RDX a great driver with smart price

First Drive: 2019 Acura RDX

The Recorder & Times (Brockville) - - DRIVING - JIL MCINTOSH

TOFINO, B.C. — If you’re go­ing to sell a lux­ury brand, it has to stand on its own feet. And that was of­ten an is­sue for Acura: it shared too much of par­ent com­pany Honda’s DNA. Not sharp enough for a per­for­mance brand, not luxe enough for lux­ury, its of­fer­ings could seem lost in limbo.

But, fi­nally, the com­pany has wo­ken from its slum­ber with the all-new, third-gen­er­a­tion RDX. Re­designed from the ground up, it has just about ev­ery­thing the com­pany needs to make its mark, in­clud­ing ex­cel­lent per­for­mance, sharp styling, and de­spite some over­thought tech, a very well-done in­te­rior.

The com­pact sport-ute seg­ment is among the hottest these days, and most au­tomak­ers are up­grad­ing reg­u­larly to stay rel­e­vant in it. Even so, I think the RDX is go­ing to leave most of them be­hind.

“Com­pact” is a rel­a­tive term, and as usu­ally hap­pens with re­designs, the RDX is longer and wider than be­fore. The plat­form is also now unique to Acura, in­stead of shared with Honda. It’s roomy in­side but doesn’t feel big or cum­ber­some to drive. The RDX is stiffer and a bit lighter than the last gen­er­a­tion, and since every trim level comes stan­dard with a large panoramic glass sun­roof, it’s built with a “ring frame” around its doors and rear body to main­tain struc­tural rigid­ity.

Five mod­els are avail­able, start­ing at $43,990 and run­ning up to $54,990. Acura’s A- Spec trim pack­age now makes its first ap­pear­ance on the RDX, with such items as 20-inch wheels, gloss black trim, a heated steer­ing wheel and a pre­mium, 16-speaker stereo. At $50,290, the com­pany ex­pects the A-Spec to be the big­gest seller.

The last-gen’s 3.5L V6 is shelved in favour of a 2.0-litre turbo-four, spin­ning out 272 horse­power along with 280 pound-feet of torque that peaks at just 1,600 rpm. The pre­vi­ous six-speed au­to­matic is re­placed with a 10-speed, and the all-wheel-drive sys­tem is up­graded with torque vec­tor­ing. Known as SH-AWD (for Su­per-Han­dling All­Wheel Drive), it can send up to 70 per cent of torque to the rear axle, and from there, dis­trib­ute up to 100 per cent to ei­ther rear wheel. There’s a drive mode set­ting for snowy con­di­tions, too.

The en­gine is im­pres­sive; there’s sim­ply no turbo lag, and it ac­cel­er­ates swiftly and smoothly. The creamy-smooth trans­mis­sion can skip gears when down­shift­ing — go­ing straight from tenth to sixth, or sev­enth to third, for seam­less de­cel­er­a­tion, and it re­acts quickly when you play with the wheel­mounted pad­dle shifters.

My drive route in­volved a very wind­ing stretch of the Pa­cific Rim High­way. The RDX is agile and han­dles hard curves very well, and the SH-AWD keeps it tucked into the cor­ners. The Sport and Sport Plus drive modes ad­just throt­tle and trans­mis­sion, and steer­ing weight and response. Some man­u­fac­tur­ers make their sport modes harsh and ag­gres­sive; by con­trast, the RDX keeps its cool, tight­en­ing ev­ery­thing up but still stay­ing smooth. One isn’t bet­ter or worse; it just ap­peals to dif­fer­ent crowds, and the RDX should sat­isfy those who want road-trip com­fort they can also toss around when de­sired.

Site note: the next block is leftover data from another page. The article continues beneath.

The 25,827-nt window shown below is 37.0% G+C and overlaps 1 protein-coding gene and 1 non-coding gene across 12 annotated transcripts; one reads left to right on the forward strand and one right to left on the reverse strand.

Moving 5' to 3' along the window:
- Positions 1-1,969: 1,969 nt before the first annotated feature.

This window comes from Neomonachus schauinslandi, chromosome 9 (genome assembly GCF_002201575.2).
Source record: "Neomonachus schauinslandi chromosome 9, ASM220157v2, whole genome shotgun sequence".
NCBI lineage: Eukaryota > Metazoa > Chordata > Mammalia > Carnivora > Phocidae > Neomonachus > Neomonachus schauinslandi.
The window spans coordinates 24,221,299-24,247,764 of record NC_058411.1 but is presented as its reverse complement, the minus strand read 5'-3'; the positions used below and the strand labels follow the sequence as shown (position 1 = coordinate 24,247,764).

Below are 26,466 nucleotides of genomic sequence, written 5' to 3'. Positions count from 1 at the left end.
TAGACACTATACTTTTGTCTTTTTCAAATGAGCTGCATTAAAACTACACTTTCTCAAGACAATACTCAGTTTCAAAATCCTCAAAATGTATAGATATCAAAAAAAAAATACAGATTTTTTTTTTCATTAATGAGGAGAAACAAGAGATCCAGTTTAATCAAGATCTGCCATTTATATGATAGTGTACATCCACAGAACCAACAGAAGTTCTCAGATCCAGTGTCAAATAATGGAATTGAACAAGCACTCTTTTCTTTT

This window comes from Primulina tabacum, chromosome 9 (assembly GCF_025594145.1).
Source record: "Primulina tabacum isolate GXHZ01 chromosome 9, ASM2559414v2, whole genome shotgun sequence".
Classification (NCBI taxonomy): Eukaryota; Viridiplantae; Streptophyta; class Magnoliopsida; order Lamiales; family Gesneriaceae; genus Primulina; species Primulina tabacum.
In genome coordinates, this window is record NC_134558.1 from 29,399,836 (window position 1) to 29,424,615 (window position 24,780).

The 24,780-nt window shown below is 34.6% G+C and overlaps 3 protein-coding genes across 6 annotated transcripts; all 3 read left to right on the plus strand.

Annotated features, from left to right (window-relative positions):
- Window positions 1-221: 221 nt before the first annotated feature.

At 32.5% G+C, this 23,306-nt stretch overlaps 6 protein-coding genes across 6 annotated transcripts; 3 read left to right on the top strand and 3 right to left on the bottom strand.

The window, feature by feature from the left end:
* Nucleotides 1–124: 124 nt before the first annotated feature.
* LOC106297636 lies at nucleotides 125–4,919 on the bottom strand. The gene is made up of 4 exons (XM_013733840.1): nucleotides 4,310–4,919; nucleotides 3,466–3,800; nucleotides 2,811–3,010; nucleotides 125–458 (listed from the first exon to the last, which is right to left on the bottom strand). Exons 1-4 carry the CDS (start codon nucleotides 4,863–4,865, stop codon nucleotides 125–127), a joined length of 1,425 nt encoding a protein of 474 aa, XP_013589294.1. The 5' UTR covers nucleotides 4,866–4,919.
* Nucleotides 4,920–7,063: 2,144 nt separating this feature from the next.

The in­te­rior is hand­some ly styled, and on the top-line Plat­inum Elite model I pi­loted, in­cludes 16-way ven­ti­lated seats clad in per­fo­rated leather, heated rear seats, and real wood trim.

The float­ing cen­tre con­sole con­tains a lower stor­age floor that, un­like many, is ac­tu­ally easy to ac­cess, and there’s an­other big bin un­der the cargo floor. The cabin is also ex­tremely quiet, thanks to a whack of seals and in­su­la­tion, plus an acous­tic wind­shield.

Un­like the su­per-smooth look some au­tomak­ers pre­fer, the RDX is clut­tered with but­tons. Hear me out on this: It’s a good thing. The cli­mate con­trols, seat heaters and stereo vol­ume, all things you fre­quently ad­just while driv­ing, are not hid­den in lay­ers of menus and screens, but right up front. Tap ’em and go. Even the Plat­inum Elite’s head-up dis­play has a but­ton to ad­just the height, as all of them should. The voice ac­ti­va­tion now un­der­stands nat­u­ral speech, rather than a list of pre-set com­mands, and does a great job of it.

Still, not ev­ery­thing is per­fect. In place of a gearshift lever, you get but­tons for Park and Drive, and a tog­gle for Re­verse. Rather than sim­ple and intuitive pull-into-gear, you have to look down to find the right one.

The tablet-style in­fo­tain­ment screen is perched atop the dash. It can’t be touch­screen be­cause it’s too far to reach, and so Acura has a new sys­tem it calls True Touch­pad In­ter­face. There’s a pad on the con­sole where you slide your fin­ger, tap the pad, or trace let­ters or num­bers to work the sys­tem. “True touch” means the pad is aligned with the screen: if an icon’s in the screen’s up­per left corner, touch­ing the pad’s up­per left ac­ti­vates it. It’s far bet­ter than Lexus’ Re­mote Touch sys­tem, which re­quires you to move a cur­sor around the screen (great fun on a bumpy road). But even with Acura’s po­si­tions aligned on screen and pad, it still feels dis­con­nected. If one must find things be­hind the glass, touch­ing it is still the most intuitive way.

For the first time, the RDX comes with 4G LTE Wi-Fi in all trim lev­els, as well as Ap­ple CarPlay. An­droid Auto will be added as soon as Google sorts through some red tape on it, and it’ll be an over-theair retro­fit when avail­able.

Acura says the RDX is the first model de­signed and en­gi­neered in its new cor­po­rate di­rec­tion, and judg­ing by my drive, it’s go­ing the right way. It’s well-done, in­tel­li­gently priced, and a great driver. It lost its bear­ings for a while, but it looks like Acura’s now back on track.


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